And just before you turn completely gray, the book makes it out into the world. There is more celebrating. You get great reviews, readers email you telling you how amazing it is to see a reflection of their realities within the pages of a book. That they know SOOO many others who will be relieved/grateful that a book like this exists. That we need more depictions out there of what REALLY EXISTS IN OUR WORLD for readers to see. That there are kids and teens out there who are desperate to know that they are natural, normal, beautiful, love-able, important, worthy, and deserving, JUST AS THEY ARE. And that they are not alone, even if their parents won't talk to them about anything, or if their parents aren't around, or if they simply have nowhere to turn to.

And then, someone, somewhere in a part of the country, decides that your book is immoral. That it could damage their kids and other people's kids. And, instead of making sure they keep the book away from their kids, they launch a campaign to keep the book away FROM ALL KIDS. They work hard to make sure the book is taken off library shelves, out of schools, and that authors who write those kinds of books are not allowed anywhere in the vicinity of the school or the library. They cancel school and library visits from these authors because they are "protecting the children."

At this point, you might be wondering why this post is entitled Scary Penguins. It is because of this story I read in the BBC News about a children's book, And Tango Makes Three, that has had the most ban requests. It is a book based on the true story of two male penguins in the Central Park Zoo who partnered together to hatch a baby penguin. The book has been banned because it is "anti-ethnic, anti-family, homosexuality, religious viewpoint, and unsuited to age group." (Aside: Excuse me, but anti-ethnic??? Could someone please tell me what ethnicity penguins usually are?)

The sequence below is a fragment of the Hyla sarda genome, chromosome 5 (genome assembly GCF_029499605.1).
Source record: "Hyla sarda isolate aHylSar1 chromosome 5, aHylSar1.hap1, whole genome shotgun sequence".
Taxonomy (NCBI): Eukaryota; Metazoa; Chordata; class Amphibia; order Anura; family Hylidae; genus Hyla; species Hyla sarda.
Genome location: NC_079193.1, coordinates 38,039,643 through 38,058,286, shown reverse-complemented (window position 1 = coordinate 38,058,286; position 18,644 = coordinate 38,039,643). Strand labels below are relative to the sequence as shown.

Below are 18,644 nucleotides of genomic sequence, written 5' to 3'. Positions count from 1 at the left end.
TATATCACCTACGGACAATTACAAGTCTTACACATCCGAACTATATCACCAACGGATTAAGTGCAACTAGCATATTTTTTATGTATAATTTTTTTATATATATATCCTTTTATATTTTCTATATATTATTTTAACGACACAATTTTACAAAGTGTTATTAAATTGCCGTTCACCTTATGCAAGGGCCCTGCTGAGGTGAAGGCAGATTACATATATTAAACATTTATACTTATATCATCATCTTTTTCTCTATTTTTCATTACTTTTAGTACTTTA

This has nothing to do with protecting anyone. It is about fear. As Ellen Hopkins put it so beautifully in her manifesto, it is about fear of ideas. Fear of opening doors and asking questions and challenging status quos. Why not talk to your kids? Why not have a discussion? Why not use these books as starting points to actually interact with children and teens about important issues that they see all the time, all around them? Our kids know far more than we think they know. And if they're not talking to us about things, they're getting their information from other sources. Wouldn't you want to be part of that conversation?

Other books that have been banned in previous years are:
The Great Gatsby, by F. Scott Fitzgerald
Are You There, God? It's Me, Margaret, by Judy Blume
The Harry Potter series, by J.K. Rowling
Beloved, by Toni Morrison
The Bridge to Terabithia, by Katherine Paterson
The Outsiders, by S.E. Hinton
A Wrinkle in Time, by Madeleine L'Engle

There are more titles here.

Go buy a banned book today. And, even better, invite the author of a banned book to speak at your school or library.

ETA: More of my thoughts on book banning, as well as other Simon and Schuster authors such as Ellen Hopkins, are up here.

Thursday, October 1, 2009

Spotlighting Jennifer Brown's HATE LIST